GIS and data analysis
Since they can process, cloud-store, and make available a large amount of data, Geographic Information Systems (GIS) enable complex spatial analysis and prove to be extremely powerful instruments for “decision making” analysis in a lot of different scenarios.
The need for Georeferencing
To perform analysis into a GIS environment, however, it is necessary to match all the input data into the same geographic reference system. Georeferencing is the process of taking a digital image and adding geographic information to it so that GIS or mapping software can “place” the objects represented on it in their real-world location.
In other words, the objective of georeferencing is to assign to a set of pixels in the digital image (Ground Control Points) their geographic coordinates in a given coordinate system.
Geometries and accuracy
Objects in images can be assigned a geo-referred geometries. However, the georeferencing of an image dataset is not always precise, and depending on the application in change detection, such as measurement of seismic ground deformation, ice flow, or dune migration, the required accuracy may vary, but generally, it should be less than 1 meter .
The difference in source and time may cause displacements
In GIS environment, images (matrix) come from different kinds of sources: sensors on board of airplanes, drones, or satellite platforms. Moreover, images can refer to different dates: this is a widely used procedure for change detection monitoring on the terrestrial surface.
The differences in the source, time, and viewpoint in the image acquisition can introduce some sub-pixel geometry displacements between images. Displacements can occur even between images captured from the same sensor.
Co-registration and why it is important
Therefore, it is crucial to make images provided by remote sources useful for mapping . When working with two or more images datasets together, indeed, they all must match the same set of geometries in the same geographic reference system.
Co-registration in image processing is a procedure that helps minimize shifts between images at a sub-pixel scale. The reason why it is fundamental for remote sensing applications such as environmental mapping, change detection, mosaicking, or image fusion  is that by minimizing the displacement between image datasets, the co-registration process avoids errors at further analysis.
The co-registration process
The process of co-registration, generally speaking, fixes the deformation or distortion of an image with respect to a reference image. The reference image is an ortho-rectified and geometry-corrected image. It means that it was georeferenced from control points collected on the ground and also geometry corrected based on the terrestrial topography information (Digital Elevation Model – DEM).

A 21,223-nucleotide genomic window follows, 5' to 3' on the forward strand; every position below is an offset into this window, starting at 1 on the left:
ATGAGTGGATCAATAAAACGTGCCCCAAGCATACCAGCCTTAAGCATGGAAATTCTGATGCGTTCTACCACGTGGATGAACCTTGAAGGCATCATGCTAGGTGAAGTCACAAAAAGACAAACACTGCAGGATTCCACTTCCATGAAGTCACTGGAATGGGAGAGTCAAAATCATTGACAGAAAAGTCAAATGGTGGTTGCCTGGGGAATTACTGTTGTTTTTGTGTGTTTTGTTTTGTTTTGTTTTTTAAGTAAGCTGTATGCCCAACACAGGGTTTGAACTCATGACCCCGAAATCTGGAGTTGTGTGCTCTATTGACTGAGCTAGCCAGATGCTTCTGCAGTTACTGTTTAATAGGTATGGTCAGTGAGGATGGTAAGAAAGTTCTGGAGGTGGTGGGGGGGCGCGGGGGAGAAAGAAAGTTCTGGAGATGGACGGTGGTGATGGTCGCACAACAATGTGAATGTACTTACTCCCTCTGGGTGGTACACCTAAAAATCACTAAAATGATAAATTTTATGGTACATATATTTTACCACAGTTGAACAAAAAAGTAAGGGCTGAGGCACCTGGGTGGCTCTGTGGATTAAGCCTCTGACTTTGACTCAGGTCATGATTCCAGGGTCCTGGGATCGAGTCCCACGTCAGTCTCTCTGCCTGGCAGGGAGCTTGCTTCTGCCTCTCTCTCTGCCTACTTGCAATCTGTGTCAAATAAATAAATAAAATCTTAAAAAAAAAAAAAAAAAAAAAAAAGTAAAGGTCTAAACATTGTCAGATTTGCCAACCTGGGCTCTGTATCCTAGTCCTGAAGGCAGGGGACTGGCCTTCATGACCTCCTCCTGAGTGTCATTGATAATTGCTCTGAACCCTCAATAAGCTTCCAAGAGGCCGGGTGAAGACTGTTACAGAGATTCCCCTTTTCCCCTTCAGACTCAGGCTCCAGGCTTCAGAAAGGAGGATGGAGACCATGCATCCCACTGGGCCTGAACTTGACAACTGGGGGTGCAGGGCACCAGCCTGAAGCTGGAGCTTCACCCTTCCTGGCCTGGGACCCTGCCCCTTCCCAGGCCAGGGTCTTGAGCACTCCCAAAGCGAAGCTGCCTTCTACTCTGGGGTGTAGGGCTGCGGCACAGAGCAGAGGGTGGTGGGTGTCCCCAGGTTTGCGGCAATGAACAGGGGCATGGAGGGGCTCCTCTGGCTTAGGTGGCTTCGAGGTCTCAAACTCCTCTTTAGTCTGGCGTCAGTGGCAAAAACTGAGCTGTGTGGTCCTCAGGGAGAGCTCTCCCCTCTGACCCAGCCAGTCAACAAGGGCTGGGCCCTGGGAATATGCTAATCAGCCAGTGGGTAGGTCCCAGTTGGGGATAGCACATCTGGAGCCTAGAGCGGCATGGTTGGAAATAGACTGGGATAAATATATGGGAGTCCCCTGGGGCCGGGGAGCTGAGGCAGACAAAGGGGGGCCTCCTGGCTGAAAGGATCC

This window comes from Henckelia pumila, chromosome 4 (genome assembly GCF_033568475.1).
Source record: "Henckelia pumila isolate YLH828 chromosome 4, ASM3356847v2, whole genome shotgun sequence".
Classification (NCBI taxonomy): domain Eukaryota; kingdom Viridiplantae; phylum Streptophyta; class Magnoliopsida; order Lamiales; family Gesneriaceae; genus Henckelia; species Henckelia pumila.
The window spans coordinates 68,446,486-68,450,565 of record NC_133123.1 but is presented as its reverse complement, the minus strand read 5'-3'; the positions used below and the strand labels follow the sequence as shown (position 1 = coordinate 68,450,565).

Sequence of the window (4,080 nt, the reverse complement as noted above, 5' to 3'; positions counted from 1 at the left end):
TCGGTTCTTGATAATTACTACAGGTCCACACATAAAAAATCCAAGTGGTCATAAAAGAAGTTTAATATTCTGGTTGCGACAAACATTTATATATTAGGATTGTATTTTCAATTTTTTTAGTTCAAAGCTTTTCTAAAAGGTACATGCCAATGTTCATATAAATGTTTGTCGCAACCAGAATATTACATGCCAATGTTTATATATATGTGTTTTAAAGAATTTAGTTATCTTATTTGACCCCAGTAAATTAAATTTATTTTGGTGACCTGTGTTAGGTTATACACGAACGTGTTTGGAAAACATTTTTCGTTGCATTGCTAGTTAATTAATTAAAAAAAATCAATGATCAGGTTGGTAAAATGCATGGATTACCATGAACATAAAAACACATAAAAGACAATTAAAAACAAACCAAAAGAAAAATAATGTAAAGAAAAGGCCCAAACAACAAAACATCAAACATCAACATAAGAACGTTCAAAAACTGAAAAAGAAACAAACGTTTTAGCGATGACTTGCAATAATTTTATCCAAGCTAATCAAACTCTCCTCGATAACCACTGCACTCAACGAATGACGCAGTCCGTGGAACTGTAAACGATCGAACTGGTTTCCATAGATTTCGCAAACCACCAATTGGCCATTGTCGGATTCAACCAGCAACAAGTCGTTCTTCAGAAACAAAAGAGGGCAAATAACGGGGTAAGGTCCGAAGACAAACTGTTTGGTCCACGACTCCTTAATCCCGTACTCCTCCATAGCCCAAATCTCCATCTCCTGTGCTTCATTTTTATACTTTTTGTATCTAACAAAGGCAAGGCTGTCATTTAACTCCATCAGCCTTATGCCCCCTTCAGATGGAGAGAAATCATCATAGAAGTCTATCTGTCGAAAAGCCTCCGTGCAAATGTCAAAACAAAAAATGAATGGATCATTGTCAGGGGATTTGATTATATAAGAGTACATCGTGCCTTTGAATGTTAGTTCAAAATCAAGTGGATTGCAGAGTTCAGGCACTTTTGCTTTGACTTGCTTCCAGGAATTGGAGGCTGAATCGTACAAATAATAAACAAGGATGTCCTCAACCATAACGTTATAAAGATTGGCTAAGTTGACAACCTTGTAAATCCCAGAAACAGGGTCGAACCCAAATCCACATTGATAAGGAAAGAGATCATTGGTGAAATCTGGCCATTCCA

For being co-registrated, the images must be projected and resampled onto the same reference system. The general process of the co-registration procedure takes both “projected” and “resampled” images (reference and target image), calculates the measurement of displacement in X and Y of both images, and corrects those displacements on the target image.
The displacement between images gets calculated by using image registration techniques, which are mainly of two types: intensity-based and feature-based . The first identifies the similarity of the pixel gray-values that appears on the reference and target image. The second technique detects the position of a ground object to distinct the feature in both reference and target images. After identified those shifts between images, the correction gets done by warping the target image, a mathematical transformation based on the displacement values.
From what we said so far, it emerges that GIS and its related instruments can generate very accurate and reliable datasets from large and diverse kinds of sources. Georeferencing and co-registration techniques are tools fundamental for reaching a high accuracy on the GIS spatial analysis.
 ‘Geographical information systems and science’ by Wiley, New York (2005)
 ‘Automatic and precise orthorectification, coregistration and subpixel correlation of satellite images, application to ground deformation measurements’ by California Institute of Technology (2007)
 ‘Georeferencing multi-temporal and multi-scale imagery in photogrammetry’ by University of Technology – Espoo, Finland(2008)
 ‘The impact of misregistration on change detection’ by University of Maryland, USA (1992)